Its a blunder to underestimate Oscar

So, with summer transfer window closing down, there has been plenty of talks going on around our Brazilian No.10, Oscar, and if he is good enough to start regularly for us. In this article, I will try to give away some reasons explaining why Oscar is very good fit in the system we try to implement and why it wouldn’t be a good idea to part ways with him just yet.


What is the role of a number 10?

Well, traditionally, a number 10 or CAM (Central Attacking Midfielder) is expected to play that role behind the Striker where he assists the players in the box with some clever passes and fantastic actions, breaks down defense with some lovely technical abilities, dictates the play by controlling game from the middle and occasionally chips away with some important goal.

Sounds familiar? Maybe sounds like Juan Mata, right?

Yes, it does. Juan Mata was our most successful and important player in the side before being sold to Manchester United after the return of Mourinho. A fan favorite, Mata was voted the player of the year with 20 goals and 35 assists in one single season before he being offloaded for 37M pounds in the January 2014. 20 goals and 35 assists! That sounds unbelievable! Right?

So what went wrong? I will tell you what went wrong!


Before the return of Mourinho, we used to play in a system where pressing the opposition consistently wasn’t an issue. Juan Mata had the freedom to do his stuff upfront, racking up assists and goals while, we played a low block at the back, and so the attacking player didn’t have to deal with the constant responsibility of tracking back and helping the defense.

It all changed though after the return of “the special one”. With the promise of playing some beautiful, attacking football, Mourinho implemented a system where everyone was given a responsibility to track back and help the defense when the opposition side had the ball in our half. More so, the Portuguese also implemented the high pressing system where the attacking players had the job of pressing the opposition high up the pitch and force them to commit mistakes in their own half. Obviously, playing in this system required a good deal of Stamina, and this is where Mata was replaced by the energetic Oscar.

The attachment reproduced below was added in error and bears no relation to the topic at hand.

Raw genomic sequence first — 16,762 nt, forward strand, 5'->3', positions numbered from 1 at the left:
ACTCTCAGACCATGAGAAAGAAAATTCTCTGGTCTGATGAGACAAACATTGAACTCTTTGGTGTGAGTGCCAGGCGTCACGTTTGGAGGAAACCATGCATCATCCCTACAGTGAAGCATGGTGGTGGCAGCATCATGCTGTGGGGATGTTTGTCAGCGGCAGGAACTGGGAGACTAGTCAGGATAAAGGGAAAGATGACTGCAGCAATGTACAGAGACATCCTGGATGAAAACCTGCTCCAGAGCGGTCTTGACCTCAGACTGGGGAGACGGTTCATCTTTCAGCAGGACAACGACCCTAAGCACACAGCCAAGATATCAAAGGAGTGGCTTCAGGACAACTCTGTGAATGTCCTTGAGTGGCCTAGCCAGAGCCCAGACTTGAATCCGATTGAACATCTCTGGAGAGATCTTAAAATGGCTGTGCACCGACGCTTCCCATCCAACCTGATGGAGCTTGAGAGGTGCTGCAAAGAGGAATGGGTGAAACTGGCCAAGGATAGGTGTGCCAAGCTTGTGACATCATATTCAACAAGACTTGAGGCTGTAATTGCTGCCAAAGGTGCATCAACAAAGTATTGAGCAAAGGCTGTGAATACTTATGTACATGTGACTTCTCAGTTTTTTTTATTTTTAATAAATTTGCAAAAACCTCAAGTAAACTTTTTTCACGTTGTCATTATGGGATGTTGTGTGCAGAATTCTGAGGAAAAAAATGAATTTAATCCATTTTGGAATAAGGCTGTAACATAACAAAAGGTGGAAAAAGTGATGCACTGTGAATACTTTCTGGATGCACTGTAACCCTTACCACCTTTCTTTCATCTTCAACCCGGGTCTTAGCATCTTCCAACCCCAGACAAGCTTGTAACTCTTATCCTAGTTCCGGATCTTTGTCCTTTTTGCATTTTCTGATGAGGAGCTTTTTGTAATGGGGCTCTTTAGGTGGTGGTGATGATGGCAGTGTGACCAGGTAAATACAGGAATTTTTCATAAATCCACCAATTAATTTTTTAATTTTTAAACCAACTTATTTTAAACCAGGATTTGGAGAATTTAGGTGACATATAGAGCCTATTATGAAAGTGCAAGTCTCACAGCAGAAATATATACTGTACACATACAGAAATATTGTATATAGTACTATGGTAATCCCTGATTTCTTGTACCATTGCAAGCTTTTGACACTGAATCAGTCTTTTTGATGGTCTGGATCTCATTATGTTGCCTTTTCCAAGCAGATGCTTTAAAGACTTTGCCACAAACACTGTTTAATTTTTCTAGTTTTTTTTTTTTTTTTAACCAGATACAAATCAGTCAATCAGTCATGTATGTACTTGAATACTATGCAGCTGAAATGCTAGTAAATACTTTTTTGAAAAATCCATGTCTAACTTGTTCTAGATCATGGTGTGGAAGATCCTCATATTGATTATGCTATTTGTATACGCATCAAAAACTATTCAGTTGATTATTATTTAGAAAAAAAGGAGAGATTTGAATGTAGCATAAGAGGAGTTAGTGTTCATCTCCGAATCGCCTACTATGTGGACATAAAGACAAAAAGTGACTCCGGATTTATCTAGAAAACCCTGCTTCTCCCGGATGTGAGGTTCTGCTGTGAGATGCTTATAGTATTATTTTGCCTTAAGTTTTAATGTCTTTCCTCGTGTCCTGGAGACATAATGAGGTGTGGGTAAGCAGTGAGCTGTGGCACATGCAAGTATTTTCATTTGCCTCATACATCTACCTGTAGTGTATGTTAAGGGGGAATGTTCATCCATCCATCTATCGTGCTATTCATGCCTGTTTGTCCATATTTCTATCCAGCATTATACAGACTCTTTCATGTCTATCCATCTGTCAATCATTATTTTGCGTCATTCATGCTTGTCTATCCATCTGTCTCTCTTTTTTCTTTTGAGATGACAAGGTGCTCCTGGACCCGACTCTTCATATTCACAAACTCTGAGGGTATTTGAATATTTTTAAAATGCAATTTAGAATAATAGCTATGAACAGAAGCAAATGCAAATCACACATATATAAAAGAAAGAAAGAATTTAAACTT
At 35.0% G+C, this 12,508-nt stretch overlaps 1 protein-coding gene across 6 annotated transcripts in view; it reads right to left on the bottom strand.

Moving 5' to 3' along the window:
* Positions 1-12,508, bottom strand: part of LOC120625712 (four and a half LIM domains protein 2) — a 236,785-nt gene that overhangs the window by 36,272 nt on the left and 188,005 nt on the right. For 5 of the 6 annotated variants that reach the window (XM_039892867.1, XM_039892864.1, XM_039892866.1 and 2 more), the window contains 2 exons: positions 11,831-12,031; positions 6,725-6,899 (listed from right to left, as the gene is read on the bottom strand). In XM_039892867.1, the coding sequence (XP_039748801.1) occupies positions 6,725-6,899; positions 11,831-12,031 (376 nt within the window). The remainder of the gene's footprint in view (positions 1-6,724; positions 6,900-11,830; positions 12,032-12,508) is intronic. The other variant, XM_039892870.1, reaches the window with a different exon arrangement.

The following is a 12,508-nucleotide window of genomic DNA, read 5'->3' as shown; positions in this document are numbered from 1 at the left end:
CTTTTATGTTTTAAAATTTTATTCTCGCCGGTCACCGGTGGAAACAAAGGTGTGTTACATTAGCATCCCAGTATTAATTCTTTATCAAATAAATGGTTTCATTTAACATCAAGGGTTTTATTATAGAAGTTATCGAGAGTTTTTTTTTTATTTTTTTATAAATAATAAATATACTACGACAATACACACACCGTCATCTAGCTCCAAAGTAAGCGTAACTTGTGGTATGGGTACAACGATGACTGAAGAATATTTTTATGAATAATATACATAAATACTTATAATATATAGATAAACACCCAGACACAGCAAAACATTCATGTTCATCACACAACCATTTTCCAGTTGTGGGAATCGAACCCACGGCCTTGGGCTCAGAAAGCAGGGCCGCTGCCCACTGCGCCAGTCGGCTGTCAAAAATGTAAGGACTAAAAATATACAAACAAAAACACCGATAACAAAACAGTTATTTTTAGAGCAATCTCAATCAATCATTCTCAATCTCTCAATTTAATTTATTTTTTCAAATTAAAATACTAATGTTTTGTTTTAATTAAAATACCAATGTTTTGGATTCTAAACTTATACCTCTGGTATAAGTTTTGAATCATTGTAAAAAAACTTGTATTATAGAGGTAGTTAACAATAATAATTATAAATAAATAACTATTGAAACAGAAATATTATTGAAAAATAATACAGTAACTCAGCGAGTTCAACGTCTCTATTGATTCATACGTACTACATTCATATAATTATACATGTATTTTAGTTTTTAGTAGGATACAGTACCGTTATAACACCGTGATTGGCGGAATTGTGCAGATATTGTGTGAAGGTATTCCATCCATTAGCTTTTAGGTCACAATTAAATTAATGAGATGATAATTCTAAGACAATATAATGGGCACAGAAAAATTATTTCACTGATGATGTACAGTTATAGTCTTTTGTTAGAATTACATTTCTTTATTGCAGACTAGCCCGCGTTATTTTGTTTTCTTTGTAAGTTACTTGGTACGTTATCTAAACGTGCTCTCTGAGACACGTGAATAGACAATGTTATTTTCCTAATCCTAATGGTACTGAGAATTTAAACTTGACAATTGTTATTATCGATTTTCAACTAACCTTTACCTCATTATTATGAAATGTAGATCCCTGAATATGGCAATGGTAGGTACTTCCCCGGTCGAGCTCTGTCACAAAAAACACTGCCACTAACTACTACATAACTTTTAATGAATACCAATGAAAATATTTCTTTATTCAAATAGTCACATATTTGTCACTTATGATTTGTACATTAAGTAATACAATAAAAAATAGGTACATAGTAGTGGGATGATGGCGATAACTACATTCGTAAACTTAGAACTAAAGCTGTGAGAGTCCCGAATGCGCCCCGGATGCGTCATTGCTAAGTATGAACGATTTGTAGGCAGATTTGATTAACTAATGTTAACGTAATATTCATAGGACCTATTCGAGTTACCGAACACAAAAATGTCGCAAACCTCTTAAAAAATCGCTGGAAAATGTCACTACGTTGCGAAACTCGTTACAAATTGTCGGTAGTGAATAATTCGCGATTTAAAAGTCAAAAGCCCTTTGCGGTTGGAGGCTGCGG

Mourinho had the following to say about the situation concerning the two CAM’S during the start of the season:

“Oscar is my No 10 and, if somebody tells me that Oscar is not Chelsea’s best player since the beginning of the season, I would have to disagree”.

And so it was quite established that it would be Oscar who will be operating as the primary No. 10 in place of the Spaniard, and we all know how that ended up with Mata!


What is the role of Oscar in the high pressing system we play in? If I say: he is the reason we can implement the high pressing system, I wouldn’t be lying. And that’s why I think it’s very difficult that Mourinho would let him go in the summer transfer window. There is simply no other player in the side who can press as consistently and tenaciously so high up the pitch as the baby-faced Brazilian.

We normally play in a 4-2-3-1 system with Matic and Fabregas filling up the CM role while, Oscar slots in the No.10 with Hazard and Willian on his either side.